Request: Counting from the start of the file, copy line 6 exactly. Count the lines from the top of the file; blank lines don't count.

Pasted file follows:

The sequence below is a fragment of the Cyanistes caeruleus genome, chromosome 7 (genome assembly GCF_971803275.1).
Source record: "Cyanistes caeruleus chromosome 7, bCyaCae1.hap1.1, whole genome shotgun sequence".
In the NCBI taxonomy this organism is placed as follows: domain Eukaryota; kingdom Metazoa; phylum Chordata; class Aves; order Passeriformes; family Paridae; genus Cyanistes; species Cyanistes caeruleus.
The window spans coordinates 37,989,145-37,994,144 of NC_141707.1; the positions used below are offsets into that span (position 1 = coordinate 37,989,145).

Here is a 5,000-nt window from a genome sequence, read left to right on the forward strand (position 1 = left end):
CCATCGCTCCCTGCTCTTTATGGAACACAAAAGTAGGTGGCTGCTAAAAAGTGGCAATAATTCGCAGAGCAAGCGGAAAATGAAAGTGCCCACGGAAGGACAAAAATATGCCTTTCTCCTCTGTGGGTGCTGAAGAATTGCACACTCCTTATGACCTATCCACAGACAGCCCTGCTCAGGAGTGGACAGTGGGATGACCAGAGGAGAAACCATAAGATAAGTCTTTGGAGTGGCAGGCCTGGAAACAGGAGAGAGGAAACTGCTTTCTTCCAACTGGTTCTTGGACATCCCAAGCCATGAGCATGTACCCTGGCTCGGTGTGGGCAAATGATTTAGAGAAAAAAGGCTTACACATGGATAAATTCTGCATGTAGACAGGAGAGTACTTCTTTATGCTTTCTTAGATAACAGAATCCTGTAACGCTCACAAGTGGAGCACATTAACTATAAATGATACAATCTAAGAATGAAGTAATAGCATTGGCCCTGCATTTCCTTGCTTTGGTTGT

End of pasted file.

CCATCGCTCCCTGCTCTTTATGGAACACAAAAGTAGGTGGCTGCTAAAAAGTGGCAATAATTCGCAGAGCAAGCGGAAAATGAAAGTGCCCACGGAAGGACAAAAATATGCCTTTCTCCTCTGTGGGTGCTGAAGAATTGCACACTCCTTATGACCTATCCACAGACAGCCCTGCTCAGGAGTGGACAGTGGGATGACCAGAGGAGAAACCATAAGATAAGTCTTTGGAGTGGCAGGCCTGGAAACAGGAGAGAGGAAACTGCTTTCTTCCAACTGGTTCTTGGACATCCCAAGCCATGAGCATGTACCCTGGCTCGGTGTGGGCAAATGATTTAGAGAAAAAAGGCTTACACATGGATAAATTCTGCATGTAGACAGGAGAGTACTTCTTTATGCTTTCTTAGATAACAGAATCCTGTAACGCTCACAAGTGGAGCACATTAACTATAAATGATACAATCTAAGAATGAAGTAATAGCATTGGCCCTGCATTTCCTTGCTTTGGTTGT